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I've started a process with following code

 ProcessBuilder pb = new ProcessBuilder("cmd", "/c", "path");
 try {
     Process p = pb.start();       
 } 
 catch (IOException ex) {}

Now I need to know the process's pid that I've just started.

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6  
This may help some: stackoverflow.com/questions/35842/process-id-in-java –  Grammin Jan 20 '11 at 17:33
    
No idea how to do it in Java, but in case it's your script you may modify it, so it outputs it's pid and parse it from p.getInputStream(). –  maaartinus Jan 20 '11 at 17:37
4  
NOT an "exact duplicate" to the one who voted to close. That question has to do with finding the pid of the Java process itself, not a new process that the Java process spawned. –  Mark Peters Jan 20 '11 at 17:37
    
What do you need the PID for anyway? –  Raedwald Jan 20 '11 at 17:59
    
Related: stackoverflow.com/questions/3492850/… –  finnw Jan 20 '11 at 19:26

6 Answers 6

There is no public API for this yet. see Sun Bug 1, Sun Bug 2

As a workaround:

Runtime.exec(...)

returns an Object of type

java.lang.Process

The Process class is abstract, and what you get back is some subclass of Process which is designed for your operating system. For example on Macs, it returns java.lang.UnixProcess which has a private field called pid. Using Reflection you can easily get the value of this field. This is admittedly a hack, but it might help. What do you need the PID for anyway?

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2  
On Windows it returns java.lang.ProcessImpl which has no notion of PID. Your solution is not cross platform unfortunately. –  Espinosa Jun 28 '13 at 20:55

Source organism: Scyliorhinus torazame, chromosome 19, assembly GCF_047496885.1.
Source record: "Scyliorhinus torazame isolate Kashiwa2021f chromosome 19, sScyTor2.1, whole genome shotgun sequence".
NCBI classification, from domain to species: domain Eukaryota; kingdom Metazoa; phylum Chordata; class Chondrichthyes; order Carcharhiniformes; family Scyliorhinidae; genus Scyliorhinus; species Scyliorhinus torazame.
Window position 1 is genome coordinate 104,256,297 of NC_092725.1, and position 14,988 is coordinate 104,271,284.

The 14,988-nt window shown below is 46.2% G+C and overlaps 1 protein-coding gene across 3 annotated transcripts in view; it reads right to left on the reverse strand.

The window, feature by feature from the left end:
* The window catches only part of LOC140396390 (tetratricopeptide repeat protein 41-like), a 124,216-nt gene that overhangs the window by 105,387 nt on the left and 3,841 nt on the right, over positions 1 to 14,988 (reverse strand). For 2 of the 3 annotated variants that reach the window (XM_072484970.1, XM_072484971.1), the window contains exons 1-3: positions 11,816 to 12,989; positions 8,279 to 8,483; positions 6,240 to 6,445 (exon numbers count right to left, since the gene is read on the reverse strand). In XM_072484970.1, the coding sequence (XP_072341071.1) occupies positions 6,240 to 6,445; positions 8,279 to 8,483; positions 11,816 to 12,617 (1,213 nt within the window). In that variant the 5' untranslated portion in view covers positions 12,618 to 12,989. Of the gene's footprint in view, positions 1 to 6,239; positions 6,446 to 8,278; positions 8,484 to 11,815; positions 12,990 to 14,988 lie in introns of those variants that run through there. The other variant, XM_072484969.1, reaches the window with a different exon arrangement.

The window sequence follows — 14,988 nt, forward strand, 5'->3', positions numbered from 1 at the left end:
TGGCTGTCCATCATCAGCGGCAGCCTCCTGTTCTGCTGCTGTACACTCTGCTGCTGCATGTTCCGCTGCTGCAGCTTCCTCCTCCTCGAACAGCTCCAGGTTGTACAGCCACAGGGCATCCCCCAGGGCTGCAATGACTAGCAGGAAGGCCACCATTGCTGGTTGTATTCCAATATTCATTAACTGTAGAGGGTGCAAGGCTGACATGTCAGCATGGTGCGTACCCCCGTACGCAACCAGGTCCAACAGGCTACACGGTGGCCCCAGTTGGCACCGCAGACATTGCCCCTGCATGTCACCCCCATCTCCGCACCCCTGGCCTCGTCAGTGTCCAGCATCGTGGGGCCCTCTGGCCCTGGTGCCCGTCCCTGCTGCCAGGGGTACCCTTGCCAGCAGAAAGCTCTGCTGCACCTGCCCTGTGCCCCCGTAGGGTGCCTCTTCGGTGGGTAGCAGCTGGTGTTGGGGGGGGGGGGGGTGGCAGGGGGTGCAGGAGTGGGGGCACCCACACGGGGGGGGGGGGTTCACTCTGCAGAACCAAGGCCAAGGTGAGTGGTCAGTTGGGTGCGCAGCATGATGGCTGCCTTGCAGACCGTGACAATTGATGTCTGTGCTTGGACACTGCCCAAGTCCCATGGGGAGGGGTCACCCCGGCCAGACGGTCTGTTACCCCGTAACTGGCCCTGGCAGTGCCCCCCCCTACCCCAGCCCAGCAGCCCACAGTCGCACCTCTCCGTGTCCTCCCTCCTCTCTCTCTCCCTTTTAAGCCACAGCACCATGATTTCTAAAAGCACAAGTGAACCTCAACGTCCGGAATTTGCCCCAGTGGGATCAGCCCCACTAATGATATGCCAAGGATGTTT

This page has the HOWTO:

http://www.golesny.de/p/code/javagetpid

On Windows:

Runtime.exec(..)

Returns an instance of "java.lang.Win32Process") OR "java.lang.ProcessImpl"

Both have a private field "handle".

This is an OS handle for the process. You will have to use this + Win32 API to query PID. That page has details on how to do that.

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really works, thanks –  Jiří Vypědřík Nov 28 '13 at 11:32

As recommended here, I tried java.lang.management.ManagementFactory

System.out.println(ManagementFactory.getRuntimeMXBean().getName());

returns a string similar to 11639@myMachineName where 11639 is the ID of the current process. Tested on Windows XP and Linux version 2.6.16.46.

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3  
This returns the PID of the running host VM, the original question was asking what the PID of the child process started from the running Java app would be. This question addresses it: stackoverflow.com/questions/5284139/… –  Riyad Kalla Aug 16 '11 at 1:42

I think I have found out a solution, that looks quite bulletproof while working on most platforms. Here is the idea:

  1. Create a JVM-wide mutex that you acquire before spawning new process/killing a process
  2. Use platform-dependent code to acquire list of child processes + pids of your JVM process
  3. Spawn new process
  4. Acquire new list of child processes + pids and compare with the previous list. The one that is new is your guy.

Since you check only for child processes, you cannot be wronged by some other process in the same machine. JVM-wide mutex than allows you to be sure, that the new process is the correct one.

Reading child process list is simpler than getting PID from process objects, because it does not require WIN API calls on windows, and, more importantly, it has been done already in several libs.